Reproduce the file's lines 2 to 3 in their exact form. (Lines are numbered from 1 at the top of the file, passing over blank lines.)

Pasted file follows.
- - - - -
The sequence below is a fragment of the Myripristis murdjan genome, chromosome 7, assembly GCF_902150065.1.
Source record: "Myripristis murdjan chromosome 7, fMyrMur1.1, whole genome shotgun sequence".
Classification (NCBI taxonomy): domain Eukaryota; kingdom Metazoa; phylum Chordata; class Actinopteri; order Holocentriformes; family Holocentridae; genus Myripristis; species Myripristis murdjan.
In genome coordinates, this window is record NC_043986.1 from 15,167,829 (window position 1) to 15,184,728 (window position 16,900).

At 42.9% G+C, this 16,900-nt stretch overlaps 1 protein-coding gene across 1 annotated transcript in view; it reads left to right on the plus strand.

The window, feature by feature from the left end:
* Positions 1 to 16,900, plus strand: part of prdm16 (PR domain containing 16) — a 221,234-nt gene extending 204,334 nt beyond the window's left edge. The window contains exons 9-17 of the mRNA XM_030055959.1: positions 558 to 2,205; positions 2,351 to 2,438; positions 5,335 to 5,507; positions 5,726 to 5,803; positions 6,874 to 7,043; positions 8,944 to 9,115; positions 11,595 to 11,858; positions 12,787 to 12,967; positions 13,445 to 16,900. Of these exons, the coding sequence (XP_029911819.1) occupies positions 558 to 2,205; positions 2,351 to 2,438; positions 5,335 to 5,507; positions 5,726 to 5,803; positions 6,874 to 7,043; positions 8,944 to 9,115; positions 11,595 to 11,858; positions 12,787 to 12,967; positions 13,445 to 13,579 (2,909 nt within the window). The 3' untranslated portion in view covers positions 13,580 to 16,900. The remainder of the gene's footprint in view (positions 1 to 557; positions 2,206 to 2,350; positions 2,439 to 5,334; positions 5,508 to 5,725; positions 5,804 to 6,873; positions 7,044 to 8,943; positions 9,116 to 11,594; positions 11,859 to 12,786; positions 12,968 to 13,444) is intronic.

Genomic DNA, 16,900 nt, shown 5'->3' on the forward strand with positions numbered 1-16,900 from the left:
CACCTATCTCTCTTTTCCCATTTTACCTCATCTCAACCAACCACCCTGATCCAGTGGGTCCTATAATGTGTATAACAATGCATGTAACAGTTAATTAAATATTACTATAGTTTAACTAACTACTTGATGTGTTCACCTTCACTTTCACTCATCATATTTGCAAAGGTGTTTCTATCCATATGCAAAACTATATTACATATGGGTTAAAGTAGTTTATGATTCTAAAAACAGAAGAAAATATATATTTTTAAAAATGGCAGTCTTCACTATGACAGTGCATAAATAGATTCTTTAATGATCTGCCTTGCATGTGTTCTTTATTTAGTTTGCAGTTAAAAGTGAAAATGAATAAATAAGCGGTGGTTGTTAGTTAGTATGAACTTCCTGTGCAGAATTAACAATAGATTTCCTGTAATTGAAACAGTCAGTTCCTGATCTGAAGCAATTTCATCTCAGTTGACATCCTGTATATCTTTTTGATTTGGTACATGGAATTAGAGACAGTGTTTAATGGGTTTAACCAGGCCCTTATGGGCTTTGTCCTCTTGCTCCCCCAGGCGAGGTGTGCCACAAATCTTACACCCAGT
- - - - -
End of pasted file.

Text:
Source record: "Myripristis murdjan chromosome 7, fMyrMur1.1, whole genome shotgun sequence".
Classification (NCBI taxonomy): domain Eukaryota; kingdom Metazoa; phylum Chordata; class Actinopteri; order Holocentriformes; family Holocentridae; genus Myripristis; species Myripristis murdjan.